CBS2's Meg Baker spoke to owners who struggled in the heat of the COVID-19 pandemic, but said they have been busier than ever even with Delta variant cases surging due to more people finding an escape at their summer getaway or work-from-home location. However, they added staffing shortages remain.
Beach carts were packed and sunscreen was needed on one of the last days of the season.
"The beach is my happy place," said Sharon Stevenson of Manasquan.
Sometimes the best plans are no plans. Most people Baker spoke to planned to sit in their beach chairs and watch the waves roll in.
"I'm going to get a slice of pizza, go back to where I'm sitting, and boogey board as long as I can," said Nancy Cole of Somerset.
Manasquan's beach staff said badge sales were right on target.
"We sold a whole lot more seasonals than we ever have, and we were actually up with season badges. We were a little bit down on dailies because we had rain on nine different weekends," lifeguard captain Jay Price said.
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"Help Wanted" signs remain on businesses like the Capsized Cafe in Spring Lake Heights, but its owner said the business has been working overtime to meet demand.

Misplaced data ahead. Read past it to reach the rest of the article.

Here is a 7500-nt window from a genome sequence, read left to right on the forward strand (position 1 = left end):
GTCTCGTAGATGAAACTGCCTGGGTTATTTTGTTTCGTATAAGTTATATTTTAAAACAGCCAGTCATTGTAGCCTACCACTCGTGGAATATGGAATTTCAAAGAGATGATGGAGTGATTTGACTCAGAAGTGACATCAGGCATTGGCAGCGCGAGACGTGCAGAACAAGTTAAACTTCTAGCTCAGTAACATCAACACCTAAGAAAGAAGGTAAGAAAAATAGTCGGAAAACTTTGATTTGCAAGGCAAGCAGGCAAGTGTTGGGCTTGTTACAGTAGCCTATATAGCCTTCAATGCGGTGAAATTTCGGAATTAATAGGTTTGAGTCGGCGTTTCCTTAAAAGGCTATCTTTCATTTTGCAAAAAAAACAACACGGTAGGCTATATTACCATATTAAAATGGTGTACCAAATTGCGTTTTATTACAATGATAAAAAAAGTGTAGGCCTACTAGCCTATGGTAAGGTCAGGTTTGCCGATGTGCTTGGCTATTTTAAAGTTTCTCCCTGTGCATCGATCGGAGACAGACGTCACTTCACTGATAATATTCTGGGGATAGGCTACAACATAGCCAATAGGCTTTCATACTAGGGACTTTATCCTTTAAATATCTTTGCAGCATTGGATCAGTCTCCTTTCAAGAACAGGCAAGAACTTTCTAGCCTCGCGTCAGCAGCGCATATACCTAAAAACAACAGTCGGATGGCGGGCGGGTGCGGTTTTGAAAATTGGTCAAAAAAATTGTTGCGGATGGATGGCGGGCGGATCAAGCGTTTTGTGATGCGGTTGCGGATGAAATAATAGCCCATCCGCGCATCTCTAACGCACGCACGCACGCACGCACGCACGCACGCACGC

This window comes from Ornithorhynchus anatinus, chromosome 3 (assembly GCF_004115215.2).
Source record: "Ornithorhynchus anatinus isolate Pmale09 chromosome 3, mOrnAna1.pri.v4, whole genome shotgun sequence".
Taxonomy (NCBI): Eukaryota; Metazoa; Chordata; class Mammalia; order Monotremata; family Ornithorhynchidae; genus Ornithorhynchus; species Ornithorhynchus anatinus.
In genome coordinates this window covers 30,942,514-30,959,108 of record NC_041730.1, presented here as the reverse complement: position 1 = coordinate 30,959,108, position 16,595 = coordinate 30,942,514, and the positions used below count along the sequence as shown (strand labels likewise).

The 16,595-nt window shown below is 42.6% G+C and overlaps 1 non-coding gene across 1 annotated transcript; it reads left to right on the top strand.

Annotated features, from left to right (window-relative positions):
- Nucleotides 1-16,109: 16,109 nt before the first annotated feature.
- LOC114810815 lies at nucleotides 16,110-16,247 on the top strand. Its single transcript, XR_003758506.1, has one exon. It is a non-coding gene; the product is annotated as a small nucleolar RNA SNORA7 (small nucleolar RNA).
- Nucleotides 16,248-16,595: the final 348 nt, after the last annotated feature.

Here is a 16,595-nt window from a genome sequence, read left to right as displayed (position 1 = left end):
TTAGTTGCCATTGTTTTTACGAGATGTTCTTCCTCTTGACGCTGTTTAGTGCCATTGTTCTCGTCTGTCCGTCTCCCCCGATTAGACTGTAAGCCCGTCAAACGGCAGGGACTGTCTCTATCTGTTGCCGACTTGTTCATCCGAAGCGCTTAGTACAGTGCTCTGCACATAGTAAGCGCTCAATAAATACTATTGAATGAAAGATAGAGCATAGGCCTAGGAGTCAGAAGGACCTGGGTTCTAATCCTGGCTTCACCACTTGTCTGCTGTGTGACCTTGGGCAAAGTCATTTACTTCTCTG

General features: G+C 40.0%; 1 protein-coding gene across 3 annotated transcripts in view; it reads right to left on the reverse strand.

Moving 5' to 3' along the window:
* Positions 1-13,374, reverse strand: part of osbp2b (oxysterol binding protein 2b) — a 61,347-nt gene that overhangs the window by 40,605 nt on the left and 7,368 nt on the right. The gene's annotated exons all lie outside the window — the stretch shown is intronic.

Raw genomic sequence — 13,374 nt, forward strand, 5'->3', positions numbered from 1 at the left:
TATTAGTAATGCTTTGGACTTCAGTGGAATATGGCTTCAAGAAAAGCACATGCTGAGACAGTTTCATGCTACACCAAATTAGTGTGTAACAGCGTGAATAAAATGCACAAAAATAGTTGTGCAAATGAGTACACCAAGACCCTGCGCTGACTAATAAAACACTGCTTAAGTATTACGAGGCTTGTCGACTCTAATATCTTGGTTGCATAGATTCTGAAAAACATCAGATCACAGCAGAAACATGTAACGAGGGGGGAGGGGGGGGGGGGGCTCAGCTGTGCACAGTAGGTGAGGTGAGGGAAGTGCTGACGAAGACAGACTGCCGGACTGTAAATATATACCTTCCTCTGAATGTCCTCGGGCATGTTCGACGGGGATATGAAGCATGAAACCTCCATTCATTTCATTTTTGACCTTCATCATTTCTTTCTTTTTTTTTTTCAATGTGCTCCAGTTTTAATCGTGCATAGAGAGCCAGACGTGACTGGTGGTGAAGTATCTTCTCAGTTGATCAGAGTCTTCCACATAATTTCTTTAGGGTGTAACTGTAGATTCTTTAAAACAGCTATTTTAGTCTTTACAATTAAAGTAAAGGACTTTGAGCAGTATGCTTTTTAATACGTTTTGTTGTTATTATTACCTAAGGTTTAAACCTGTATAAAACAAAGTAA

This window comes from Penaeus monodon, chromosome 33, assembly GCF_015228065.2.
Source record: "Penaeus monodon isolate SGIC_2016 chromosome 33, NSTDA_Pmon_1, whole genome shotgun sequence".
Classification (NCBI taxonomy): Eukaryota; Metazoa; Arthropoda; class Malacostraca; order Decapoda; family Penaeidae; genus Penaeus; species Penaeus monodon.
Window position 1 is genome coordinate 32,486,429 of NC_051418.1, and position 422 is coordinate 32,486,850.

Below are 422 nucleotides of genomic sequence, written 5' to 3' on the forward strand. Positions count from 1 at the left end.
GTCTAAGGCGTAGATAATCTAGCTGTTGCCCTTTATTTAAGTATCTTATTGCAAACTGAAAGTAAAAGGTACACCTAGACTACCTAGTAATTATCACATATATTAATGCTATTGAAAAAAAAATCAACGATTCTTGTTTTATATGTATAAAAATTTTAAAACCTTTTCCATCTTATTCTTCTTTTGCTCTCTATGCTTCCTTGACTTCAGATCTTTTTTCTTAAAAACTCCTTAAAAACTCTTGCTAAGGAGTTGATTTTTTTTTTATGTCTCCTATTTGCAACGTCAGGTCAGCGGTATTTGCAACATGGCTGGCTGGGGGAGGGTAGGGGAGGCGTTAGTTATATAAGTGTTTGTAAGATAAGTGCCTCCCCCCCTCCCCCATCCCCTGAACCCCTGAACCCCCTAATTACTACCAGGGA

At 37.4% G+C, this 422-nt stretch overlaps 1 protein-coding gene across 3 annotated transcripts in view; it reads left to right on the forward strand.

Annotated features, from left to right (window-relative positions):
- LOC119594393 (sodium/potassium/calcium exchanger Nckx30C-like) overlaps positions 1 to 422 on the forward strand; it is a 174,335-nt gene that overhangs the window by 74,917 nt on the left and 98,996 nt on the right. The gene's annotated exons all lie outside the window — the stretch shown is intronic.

"Busiest summer of all time. It's absolutely crowded. The most I've ever seen," Chris Curry Edwards said.
The general manager at Gee Gee's Pizza in Manasquan said having the bars back open funneled hungry late-night diners his way.
"From like midnight to 3 a.m. Friday and Saturdays, it's a big chunk for us. Yeah, it was really nice to have that back," Corey Bryant said.
But his college and high school employees go back to school next week.
"Pretty much will lose 90% of the staff this week, so for the next two weeks our hours are limited," Bryant said.
Unlike other summers when renters only came down on weekends, a lot more were down here full time, working from home and further boosting business during the week.
Share house renters don't want to pack up.
"We are putting that off to the last minute. We're going to hit the beach first," one person said.
Those who live here full time are looking forward to what they call "local summer" September, when the water is still warm, but the crowds have gone.
CBS2's Meg Baker contributed to this report.
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